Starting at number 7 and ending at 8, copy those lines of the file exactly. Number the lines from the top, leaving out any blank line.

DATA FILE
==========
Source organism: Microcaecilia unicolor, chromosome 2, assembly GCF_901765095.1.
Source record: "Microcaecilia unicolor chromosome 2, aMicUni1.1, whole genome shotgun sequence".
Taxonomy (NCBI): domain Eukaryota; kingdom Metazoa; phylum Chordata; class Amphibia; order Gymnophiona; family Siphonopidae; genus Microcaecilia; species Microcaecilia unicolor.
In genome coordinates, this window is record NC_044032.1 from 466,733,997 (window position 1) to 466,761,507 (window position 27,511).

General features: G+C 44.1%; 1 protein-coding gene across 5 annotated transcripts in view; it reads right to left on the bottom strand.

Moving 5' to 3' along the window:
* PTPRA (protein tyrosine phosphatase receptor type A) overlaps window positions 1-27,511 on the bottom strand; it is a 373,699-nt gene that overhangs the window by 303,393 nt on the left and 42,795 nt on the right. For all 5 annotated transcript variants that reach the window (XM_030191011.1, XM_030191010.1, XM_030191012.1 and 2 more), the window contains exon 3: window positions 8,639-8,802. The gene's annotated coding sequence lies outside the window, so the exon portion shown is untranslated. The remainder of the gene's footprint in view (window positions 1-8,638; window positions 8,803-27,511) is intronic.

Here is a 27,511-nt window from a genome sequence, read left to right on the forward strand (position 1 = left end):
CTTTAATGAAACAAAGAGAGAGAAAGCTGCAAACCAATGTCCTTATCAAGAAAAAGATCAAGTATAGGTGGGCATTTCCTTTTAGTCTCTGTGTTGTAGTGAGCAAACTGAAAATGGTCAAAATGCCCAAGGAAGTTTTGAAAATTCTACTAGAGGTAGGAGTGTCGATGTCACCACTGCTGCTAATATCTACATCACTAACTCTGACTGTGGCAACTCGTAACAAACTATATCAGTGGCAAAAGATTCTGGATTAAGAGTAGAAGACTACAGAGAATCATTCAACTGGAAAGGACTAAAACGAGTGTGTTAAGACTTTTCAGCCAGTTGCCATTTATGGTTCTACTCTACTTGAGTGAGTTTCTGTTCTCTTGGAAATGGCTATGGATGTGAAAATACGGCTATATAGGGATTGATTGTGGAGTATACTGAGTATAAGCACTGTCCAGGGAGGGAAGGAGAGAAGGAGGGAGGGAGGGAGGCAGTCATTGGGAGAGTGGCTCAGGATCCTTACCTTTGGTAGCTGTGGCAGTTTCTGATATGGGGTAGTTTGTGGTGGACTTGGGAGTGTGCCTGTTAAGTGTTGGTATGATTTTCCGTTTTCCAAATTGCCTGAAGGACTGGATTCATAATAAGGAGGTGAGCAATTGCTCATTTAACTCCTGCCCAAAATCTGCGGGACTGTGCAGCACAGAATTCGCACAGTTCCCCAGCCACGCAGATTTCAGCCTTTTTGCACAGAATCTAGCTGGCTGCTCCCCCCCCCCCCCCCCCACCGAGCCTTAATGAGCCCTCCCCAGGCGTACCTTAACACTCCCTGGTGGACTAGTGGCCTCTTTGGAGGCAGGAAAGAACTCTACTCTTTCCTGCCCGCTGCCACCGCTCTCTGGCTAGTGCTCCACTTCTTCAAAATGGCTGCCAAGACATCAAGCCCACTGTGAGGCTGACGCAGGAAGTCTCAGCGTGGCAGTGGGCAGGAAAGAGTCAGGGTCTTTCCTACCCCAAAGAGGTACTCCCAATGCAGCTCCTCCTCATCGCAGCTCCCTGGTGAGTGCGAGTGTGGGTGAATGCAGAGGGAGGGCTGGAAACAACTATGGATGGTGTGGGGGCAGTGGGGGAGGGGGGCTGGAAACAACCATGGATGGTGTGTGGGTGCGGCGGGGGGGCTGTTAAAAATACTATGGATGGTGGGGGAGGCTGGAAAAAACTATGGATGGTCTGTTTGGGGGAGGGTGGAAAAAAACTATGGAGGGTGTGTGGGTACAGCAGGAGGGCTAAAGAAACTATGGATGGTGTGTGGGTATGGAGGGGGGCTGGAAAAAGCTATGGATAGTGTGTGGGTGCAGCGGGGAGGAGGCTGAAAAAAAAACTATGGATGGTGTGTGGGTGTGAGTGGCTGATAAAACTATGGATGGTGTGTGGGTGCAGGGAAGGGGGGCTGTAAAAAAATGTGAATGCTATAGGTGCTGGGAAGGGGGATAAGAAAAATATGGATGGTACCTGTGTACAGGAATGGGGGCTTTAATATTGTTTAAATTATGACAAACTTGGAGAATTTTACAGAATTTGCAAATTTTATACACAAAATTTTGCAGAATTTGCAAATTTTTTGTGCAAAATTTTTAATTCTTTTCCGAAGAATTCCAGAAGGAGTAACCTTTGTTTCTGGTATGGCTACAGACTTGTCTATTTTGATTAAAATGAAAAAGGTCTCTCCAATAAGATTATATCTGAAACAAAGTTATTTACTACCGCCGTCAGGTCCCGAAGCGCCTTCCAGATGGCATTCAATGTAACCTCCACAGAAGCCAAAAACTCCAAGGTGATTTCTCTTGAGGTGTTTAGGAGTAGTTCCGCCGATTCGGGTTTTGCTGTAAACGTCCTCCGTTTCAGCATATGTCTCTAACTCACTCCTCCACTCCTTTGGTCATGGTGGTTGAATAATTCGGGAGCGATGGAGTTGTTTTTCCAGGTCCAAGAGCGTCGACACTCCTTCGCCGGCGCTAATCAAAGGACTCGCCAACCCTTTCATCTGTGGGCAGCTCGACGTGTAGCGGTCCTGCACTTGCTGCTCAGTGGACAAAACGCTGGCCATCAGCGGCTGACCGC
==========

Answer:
* PTPRA (protein tyrosine phosphatase receptor type A) overlaps window positions 1-27,511 on the bottom strand; it is a 373,699-nt gene that overhangs the window by 303,393 nt on the left and 42,795 nt on the right. For all 5 annotated transcript variants that reach the window (XM_030191011.1, XM_030191010.1, XM_030191012.1 and 2 more), the window contains exon 3: window positions 8,639-8,802. The gene's annotated coding sequence lies outside the window, so the exon portion shown is untranslated. The remainder of the gene's footprint in view (window positions 1-8,638; window positions 8,803-27,511) is intronic.

Here is a 27,511-nt window from a genome sequence, read left to right on the forward strand (position 1 = left end):